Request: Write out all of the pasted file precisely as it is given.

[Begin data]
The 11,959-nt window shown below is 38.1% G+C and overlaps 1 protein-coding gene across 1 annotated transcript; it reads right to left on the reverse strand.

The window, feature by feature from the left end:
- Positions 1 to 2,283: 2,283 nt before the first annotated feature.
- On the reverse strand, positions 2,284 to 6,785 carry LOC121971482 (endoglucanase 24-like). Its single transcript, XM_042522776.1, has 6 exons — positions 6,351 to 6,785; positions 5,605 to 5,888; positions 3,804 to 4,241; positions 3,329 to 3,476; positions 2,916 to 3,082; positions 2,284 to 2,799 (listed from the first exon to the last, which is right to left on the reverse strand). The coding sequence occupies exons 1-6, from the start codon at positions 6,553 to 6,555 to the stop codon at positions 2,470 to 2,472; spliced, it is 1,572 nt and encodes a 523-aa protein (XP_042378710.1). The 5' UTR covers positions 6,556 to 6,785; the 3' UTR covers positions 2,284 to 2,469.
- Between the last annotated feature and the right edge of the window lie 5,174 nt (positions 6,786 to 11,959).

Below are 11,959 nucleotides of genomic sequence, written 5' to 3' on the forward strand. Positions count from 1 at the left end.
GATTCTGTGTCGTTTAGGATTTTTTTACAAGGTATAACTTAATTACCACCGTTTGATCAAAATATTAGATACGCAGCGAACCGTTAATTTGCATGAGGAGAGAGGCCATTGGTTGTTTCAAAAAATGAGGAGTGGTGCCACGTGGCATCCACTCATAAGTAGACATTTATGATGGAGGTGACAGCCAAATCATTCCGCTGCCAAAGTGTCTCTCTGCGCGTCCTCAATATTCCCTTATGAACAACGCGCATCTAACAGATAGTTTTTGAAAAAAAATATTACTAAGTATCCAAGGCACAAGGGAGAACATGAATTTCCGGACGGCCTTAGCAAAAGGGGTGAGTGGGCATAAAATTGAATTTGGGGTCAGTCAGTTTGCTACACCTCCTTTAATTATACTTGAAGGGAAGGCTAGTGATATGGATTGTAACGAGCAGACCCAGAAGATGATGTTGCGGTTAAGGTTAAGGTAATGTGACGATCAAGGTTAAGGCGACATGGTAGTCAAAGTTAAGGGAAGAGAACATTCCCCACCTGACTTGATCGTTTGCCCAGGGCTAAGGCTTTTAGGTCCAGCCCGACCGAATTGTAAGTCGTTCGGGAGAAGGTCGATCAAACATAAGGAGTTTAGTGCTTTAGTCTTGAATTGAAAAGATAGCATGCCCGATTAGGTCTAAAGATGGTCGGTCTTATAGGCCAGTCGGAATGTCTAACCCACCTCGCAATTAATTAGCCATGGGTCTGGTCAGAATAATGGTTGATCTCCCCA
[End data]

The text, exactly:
The 11,959-nt window shown below is 38.1% G+C and overlaps 1 protein-coding gene across 1 annotated transcript; it reads right to left on the reverse strand.

The window, feature by feature from the left end:
- Positions 1 to 2,283: 2,283 nt before the first annotated feature.
- On the reverse strand, positions 2,284 to 6,785 carry LOC121971482 (endoglucanase 24-like). Its single transcript, XM_042522776.1, has 6 exons — positions 6,351 to 6,785; positions 5,605 to 5,888; positions 3,804 to 4,241; positions 3,329 to 3,476; positions 2,916 to 3,082; positions 2,284 to 2,799 (listed from the first exon to the last, which is right to left on the reverse strand). The coding sequence occupies exons 1-6, from the start codon at positions 6,553 to 6,555 to the stop codon at positions 2,470 to 2,472; spliced, it is 1,572 nt and encodes a 523-aa protein (XP_042378710.1). The 5' UTR covers positions 6,556 to 6,785; the 3' UTR covers positions 2,284 to 2,469.
- Between the last annotated feature and the right edge of the window lie 5,174 nt (positions 6,786 to 11,959).

Below are 11,959 nucleotides of genomic sequence, written 5' to 3' on the forward strand. Positions count from 1 at the left end.
GATTCTGTGTCGTTTAGGATTTTTTTACAAGGTATAACTTAATTACCACCGTTTGATCAAAATATTAGATACGCAGCGAACCGTTAATTTGCATGAGGAGAGAGGCCATTGGTTGTTTCAAAAAATGAGGAGTGGTGCCACGTGGCATCCACTCATAAGTAGACATTTATGATGGAGGTGACAGCCAAATCATTCCGCTGCCAAAGTGTCTCTCTGCGCGTCCTCAATATTCCCTTATGAACAACGCGCATCTAACAGATAGTTTTTGAAAAAAAATATTACTAAGTATCCAAGGCACAAGGGAGAACATGAATTTCCGGACGGCCTTAGCAAAAGGGGTGAGTGGGCATAAAATTGAATTTGGGGTCAGTCAGTTTGCTACACCTCCTTTAATTATACTTGAAGGGAAGGCTAGTGATATGGATTGTAACGAGCAGACCCAGAAGATGATGTTGCGGTTAAGGTTAAGGTAATGTGACGATCAAGGTTAAGGCGACATGGTAGTCAAAGTTAAGGGAAGAGAACATTCCCCACCTGACTTGATCGTTTGCCCAGGGCTAAGGCTTTTAGGTCCAGCCCGACCGAATTGTAAGTCGTTCGGGAGAAGGTCGATCAAACATAAGGAGTTTAGTGCTTTAGTCTTGAATTGAAAAGATAGCATGCCCGATTAGGTCTAAAGATGGTCGGTCTTATAGGCCAGTCGGAATGTCTAACCCACCTCGCAATTAATTAGCCATGGGTCTGGTCAGAATAATGGTTGATCTCCCCA